We tend to focus on the end of the melting season, also known as the minimum, because that's when the ice covers the least amount of water. That's all fine and dandy, but of course, it's just an arbitrary measuring point. For instance, this year's minimum for the JAXA sea ice extent data set was 6th lowest on record, but flash forward to the first week of October and this year's trend line is third lowest on record and could soon be second lowest on record:
This, as always, had to do with the weather, which has been pretty crazy the past two weeks. First, fierce winds pushed back against the ice edge in most of the Arctic Ocean, delaying the ice pack's expansion, while at the same time continuing to melt that last, stubborn sliver of ice extending towards the East Siberian Sea. The result has been a continuing decline of sea ice extent in the Arctic Basin, and to a lesser extent in the East Siberian Sea, where, normally, the trend line should have been going up already (image courtesy of Wipneus, ASIG Regional graphs):
Another factor that has come into play these past few days, is heat. It's mostly coming from the Pacific, where sea surface temperatures are running quite hot again, as can be seen on these DMI sea surface temperature anomaly maps, comparing this year's start of October with those of 2016 and 2017:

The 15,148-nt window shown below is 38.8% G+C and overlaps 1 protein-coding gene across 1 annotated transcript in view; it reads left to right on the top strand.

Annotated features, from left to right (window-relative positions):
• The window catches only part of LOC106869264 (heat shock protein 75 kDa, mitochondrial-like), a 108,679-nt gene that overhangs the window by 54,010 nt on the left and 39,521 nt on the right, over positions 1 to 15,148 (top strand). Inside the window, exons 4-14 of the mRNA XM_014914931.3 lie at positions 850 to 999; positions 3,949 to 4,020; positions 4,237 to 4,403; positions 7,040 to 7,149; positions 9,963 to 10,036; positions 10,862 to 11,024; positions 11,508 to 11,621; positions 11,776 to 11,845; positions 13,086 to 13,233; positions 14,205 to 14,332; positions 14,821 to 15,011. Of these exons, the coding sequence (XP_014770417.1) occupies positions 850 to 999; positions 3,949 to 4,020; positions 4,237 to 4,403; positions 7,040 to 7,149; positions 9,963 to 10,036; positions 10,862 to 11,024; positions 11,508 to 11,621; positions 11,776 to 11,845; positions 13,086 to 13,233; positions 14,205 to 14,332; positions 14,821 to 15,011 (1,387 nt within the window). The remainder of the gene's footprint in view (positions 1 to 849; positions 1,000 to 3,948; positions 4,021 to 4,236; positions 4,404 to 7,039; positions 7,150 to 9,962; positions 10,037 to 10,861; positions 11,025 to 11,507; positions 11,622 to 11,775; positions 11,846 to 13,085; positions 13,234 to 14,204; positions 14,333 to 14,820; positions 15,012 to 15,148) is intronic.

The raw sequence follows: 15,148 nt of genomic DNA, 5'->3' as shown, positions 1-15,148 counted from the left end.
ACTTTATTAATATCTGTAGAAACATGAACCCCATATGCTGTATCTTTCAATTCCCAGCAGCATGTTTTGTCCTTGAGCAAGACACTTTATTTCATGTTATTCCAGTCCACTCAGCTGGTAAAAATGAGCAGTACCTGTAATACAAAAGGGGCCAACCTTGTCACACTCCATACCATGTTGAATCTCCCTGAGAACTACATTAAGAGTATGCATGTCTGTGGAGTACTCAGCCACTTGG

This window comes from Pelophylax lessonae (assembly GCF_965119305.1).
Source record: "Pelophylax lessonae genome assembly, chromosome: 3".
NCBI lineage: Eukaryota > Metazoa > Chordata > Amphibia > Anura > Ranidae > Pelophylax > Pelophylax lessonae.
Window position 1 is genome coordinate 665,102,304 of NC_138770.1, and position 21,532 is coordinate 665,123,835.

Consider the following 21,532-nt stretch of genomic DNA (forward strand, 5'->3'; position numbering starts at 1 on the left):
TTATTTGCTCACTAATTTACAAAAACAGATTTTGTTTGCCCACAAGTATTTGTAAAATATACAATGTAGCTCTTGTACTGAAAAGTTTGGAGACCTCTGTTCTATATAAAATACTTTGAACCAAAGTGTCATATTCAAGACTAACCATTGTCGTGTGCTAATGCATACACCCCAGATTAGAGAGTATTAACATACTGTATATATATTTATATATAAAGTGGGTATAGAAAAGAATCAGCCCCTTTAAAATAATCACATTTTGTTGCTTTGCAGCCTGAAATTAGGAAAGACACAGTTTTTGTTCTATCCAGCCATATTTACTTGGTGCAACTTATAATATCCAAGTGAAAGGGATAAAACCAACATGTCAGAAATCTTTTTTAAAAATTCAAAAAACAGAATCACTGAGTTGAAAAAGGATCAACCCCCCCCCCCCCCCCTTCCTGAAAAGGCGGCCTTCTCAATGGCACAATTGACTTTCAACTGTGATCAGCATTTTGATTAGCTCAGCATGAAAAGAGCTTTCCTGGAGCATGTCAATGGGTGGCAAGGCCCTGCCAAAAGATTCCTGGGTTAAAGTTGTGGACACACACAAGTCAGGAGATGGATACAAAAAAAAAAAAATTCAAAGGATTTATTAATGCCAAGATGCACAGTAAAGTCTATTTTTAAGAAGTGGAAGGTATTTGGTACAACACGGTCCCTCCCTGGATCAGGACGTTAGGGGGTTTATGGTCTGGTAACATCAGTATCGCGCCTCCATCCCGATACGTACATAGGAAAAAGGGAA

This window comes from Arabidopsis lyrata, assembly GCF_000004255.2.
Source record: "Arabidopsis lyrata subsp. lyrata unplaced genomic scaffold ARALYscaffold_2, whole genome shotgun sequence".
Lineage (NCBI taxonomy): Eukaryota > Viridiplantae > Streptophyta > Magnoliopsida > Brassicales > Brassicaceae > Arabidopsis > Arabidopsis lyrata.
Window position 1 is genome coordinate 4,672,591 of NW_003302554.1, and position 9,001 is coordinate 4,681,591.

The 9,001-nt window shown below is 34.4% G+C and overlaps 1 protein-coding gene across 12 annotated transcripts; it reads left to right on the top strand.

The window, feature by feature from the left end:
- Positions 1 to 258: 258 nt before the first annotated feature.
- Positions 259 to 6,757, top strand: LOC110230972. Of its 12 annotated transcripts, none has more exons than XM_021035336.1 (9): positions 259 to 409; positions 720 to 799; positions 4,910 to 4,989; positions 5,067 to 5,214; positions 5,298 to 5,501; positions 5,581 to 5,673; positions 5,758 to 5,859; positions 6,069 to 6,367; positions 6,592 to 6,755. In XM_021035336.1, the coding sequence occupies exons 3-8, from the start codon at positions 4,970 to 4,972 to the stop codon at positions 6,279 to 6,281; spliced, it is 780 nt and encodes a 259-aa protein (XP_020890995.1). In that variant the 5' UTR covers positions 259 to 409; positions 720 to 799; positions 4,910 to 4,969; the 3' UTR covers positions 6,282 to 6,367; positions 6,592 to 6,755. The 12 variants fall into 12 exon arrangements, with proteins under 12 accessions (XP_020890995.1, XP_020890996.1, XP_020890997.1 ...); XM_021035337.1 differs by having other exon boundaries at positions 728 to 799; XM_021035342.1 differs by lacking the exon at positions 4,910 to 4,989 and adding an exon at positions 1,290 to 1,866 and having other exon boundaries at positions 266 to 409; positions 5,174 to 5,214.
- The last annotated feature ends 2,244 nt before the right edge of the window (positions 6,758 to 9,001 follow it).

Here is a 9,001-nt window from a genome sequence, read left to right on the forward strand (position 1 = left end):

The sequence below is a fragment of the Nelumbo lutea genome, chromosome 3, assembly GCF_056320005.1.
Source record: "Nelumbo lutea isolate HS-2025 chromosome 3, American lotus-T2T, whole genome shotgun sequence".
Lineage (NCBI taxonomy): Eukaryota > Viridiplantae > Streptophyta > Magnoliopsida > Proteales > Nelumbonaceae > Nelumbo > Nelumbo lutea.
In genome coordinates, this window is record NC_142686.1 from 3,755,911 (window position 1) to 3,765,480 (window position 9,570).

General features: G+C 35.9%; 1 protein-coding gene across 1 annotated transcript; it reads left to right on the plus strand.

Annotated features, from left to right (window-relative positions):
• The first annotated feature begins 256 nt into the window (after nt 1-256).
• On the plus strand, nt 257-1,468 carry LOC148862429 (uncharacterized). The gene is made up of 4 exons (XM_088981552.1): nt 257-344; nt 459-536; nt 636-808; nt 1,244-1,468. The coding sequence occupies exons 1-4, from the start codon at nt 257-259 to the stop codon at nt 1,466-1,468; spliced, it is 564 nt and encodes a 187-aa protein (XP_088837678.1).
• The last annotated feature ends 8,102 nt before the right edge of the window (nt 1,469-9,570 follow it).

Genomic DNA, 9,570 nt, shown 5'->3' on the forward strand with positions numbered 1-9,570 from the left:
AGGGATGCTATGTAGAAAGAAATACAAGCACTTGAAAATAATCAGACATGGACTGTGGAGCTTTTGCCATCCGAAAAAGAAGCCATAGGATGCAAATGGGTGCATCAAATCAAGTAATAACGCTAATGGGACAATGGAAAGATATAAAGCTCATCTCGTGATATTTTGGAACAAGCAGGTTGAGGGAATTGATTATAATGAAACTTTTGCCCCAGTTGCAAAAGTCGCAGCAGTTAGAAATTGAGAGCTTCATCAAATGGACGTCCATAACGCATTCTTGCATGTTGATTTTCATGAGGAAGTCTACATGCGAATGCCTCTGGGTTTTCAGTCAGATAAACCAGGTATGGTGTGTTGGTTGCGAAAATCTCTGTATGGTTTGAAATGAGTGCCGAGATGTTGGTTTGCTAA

When winds blow over the zone of red colours, as is happening right now, it is bound to have an effect on surface air temperatures. In fact, it has already led to an excursion into record territory on the DMI SAT map for the region north of 80°, as can be seen Zack Labe's version of the DMI graph:
We have become more or less accustomed to these extreme spikes, but usually they're caused by Arctic waters releasing their heat so that they can start to freeze over. Given that they're freezing over relatively slowly right now, it's clear that the heat comes from elsewhere. This may be about to end, and when it does, the waters will start to release that heat, causing the spike to keep going for a while, setting new daily records north of 80° along the way.
It has led NOAA PMEL to project freeze onset on the Chukchi Sea continental shelf northwest of Icy Cape at a record late date, 47 days later than the long-term mean (1981-2016):
Their rationale corroborates the data on the DMI SST anomaly maps:
Data from autonomous floats and AXBTs indicate water column temperatures in the Chukchi Sea in 2018 are warmer than 2016 (+5 °C) and 2017 (+3 °C) Bottom-layer temperatures in 2018 are 6.5 °C warmer than 2016 and about 1.5 °C warmer than 2017. AXBT deployments 12-14 September show these conditions are broadly representative between Bering Strait and Point Barrow.
If freeze onset is later in the Chukchi, it will most likely be later in the Bering Sea as well, and we have seen how extreme things got there for all of last year's winter, breaking every record imaginable.
Whether this Arctic winter is going to get as crazy as it has been for the past couple of winters, remains to be seen, but this start doesn't inspire a lot of confidence.